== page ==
• Oh, this fits right in with what I’ve heard about a similar show, I think it’s called Bar Rescue. I learned about it because a bar where my daughter sometimes performed music while she was in college underwent one of the rescues a few years after she’d left the area, and she followed the story. Sure enough, within some months or a year, the management had returned to its old ways and the place was a dive bar again. But dive bars can have their charms, too! And the stories are usually much more interesting.

        • I think that’s a lesson in itself — temporary enthusiasm leads to temporary gains. So . . . for a successful long-term plan, one must plan a series of temporary enthusiasms, or have some sort of game plan for the long-term. Bars, restaurants, writing . . . .

          I mean, I write all the time. ALL the time. It’s really rare for me to not be on the internet for a few days, and if I’m on the internet, I’m commenting — sometimes commenting and deleting, but I’m always writing. It comes as naturally as . . . well, switching on the computer. Telling stories is a little different. I love it when it’s happening and working right, but I don’t know. Maybe I’m too concerned about my audience.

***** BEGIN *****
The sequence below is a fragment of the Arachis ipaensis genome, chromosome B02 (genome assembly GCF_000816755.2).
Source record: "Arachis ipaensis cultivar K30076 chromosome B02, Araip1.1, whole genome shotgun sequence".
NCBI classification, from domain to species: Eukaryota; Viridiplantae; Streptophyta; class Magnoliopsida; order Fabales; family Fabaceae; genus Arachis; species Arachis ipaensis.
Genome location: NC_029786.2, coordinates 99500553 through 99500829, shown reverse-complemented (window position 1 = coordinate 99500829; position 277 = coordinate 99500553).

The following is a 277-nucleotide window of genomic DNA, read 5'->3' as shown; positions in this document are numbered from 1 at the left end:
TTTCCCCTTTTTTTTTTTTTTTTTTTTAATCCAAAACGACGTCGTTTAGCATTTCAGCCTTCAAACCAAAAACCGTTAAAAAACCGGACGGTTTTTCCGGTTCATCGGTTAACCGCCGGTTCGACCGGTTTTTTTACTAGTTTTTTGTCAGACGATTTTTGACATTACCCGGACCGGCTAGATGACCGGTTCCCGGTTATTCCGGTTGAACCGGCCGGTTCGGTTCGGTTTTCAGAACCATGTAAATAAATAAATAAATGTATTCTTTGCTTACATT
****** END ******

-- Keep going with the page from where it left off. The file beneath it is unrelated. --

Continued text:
A friend lent me three J.D. Salinger novels, and I’m currently reading Franny and Zooey. It’s really doing my head in on the concept of how to live a creative life. I might be ready to talk about it . . . but I did want to do a couple more Kitchen Nightmare posts. Is it so bad to be fake and charming? There may be a fake element to Kitchen Nightmares, but there’s also a true passion for food, and some serious, real experience about how to make a restaurant into a profitable business. Can you imagine a brunch cooked by J.D. Salinger? It’d all be perfectly beautiful and fun food, but maybe made out of foam, with a big ol’ arrow saying, “Nothing But Air In Here” or something. And surprisingly, it would fill you up — bacon strawberry pancakes, sweet omelettes with wasabi sauce, or whatever it was he chose to cook. There’d be so much of it, but it’d come in a compact package. What a bit of wizardry! Seemingly full of air, yet dense and worthy of savoring. Hmmm.